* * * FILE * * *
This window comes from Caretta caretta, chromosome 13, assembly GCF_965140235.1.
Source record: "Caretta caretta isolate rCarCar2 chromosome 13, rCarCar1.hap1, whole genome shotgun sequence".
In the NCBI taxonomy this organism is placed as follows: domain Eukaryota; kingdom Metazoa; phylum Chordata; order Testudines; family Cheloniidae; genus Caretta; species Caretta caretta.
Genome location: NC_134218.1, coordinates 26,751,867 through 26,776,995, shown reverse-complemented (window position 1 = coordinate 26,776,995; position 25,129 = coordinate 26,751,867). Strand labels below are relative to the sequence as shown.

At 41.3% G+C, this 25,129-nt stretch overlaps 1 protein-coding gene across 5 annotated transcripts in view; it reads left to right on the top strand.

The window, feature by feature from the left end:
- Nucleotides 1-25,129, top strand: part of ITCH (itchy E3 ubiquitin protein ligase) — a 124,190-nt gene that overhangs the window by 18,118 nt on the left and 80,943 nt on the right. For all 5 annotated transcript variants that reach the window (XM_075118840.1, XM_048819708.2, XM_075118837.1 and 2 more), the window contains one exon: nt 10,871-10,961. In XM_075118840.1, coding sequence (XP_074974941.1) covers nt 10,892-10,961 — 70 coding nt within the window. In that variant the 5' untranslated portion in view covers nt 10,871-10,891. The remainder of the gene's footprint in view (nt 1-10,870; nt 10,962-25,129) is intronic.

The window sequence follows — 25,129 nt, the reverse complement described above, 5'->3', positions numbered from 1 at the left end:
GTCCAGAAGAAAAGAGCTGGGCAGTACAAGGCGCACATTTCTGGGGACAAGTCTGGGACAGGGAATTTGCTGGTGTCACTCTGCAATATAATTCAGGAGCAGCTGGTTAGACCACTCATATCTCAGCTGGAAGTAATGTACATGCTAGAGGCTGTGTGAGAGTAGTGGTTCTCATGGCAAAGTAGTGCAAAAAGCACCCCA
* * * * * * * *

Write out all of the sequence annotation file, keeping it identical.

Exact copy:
This window comes from Caretta caretta, chromosome 13, assembly GCF_965140235.1.
Source record: "Caretta caretta isolate rCarCar2 chromosome 13, rCarCar1.hap1, whole genome shotgun sequence".
In the NCBI taxonomy this organism is placed as follows: domain Eukaryota; kingdom Metazoa; phylum Chordata; order Testudines; family Cheloniidae; genus Caretta; species Caretta caretta.
Genome location: NC_134218.1, coordinates 26,751,867 through 26,776,995, shown reverse-complemented (window position 1 = coordinate 26,776,995; position 25,129 = coordinate 26,751,867). Strand labels below are relative to the sequence as shown.

At 41.3% G+C, this 25,129-nt stretch overlaps 1 protein-coding gene across 5 annotated transcripts in view; it reads left to right on the top strand.

The window, feature by feature from the left end:
- Nucleotides 1-25,129, top strand: part of ITCH (itchy E3 ubiquitin protein ligase) — a 124,190-nt gene that overhangs the window by 18,118 nt on the left and 80,943 nt on the right. For all 5 annotated transcript variants that reach the window (XM_075118840.1, XM_048819708.2, XM_075118837.1 and 2 more), the window contains one exon: nt 10,871-10,961. In XM_075118840.1, coding sequence (XP_074974941.1) covers nt 10,892-10,961 — 70 coding nt within the window. In that variant the 5' untranslated portion in view covers nt 10,871-10,891. The remainder of the gene's footprint in view (nt 1-10,870; nt 10,962-25,129) is intronic.

The window sequence follows — 25,129 nt, the reverse complement described above, 5'->3', positions numbered from 1 at the left end:
GTCCAGAAGAAAAGAGCTGGGCAGTACAAGGCGCACATTTCTGGGGACAAGTCTGGGACAGGGAATTTGCTGGTGTCACTCTGCAATATAATTCAGGAGCAGCTGGTTAGACCACTCATATCTCAGCTGGAAGTAATGTACATGCTAGAGGCTGTGTGAGAGTAGTGGTTCTCATGGCAAAGTAGTGCAAAAAGCACCCCA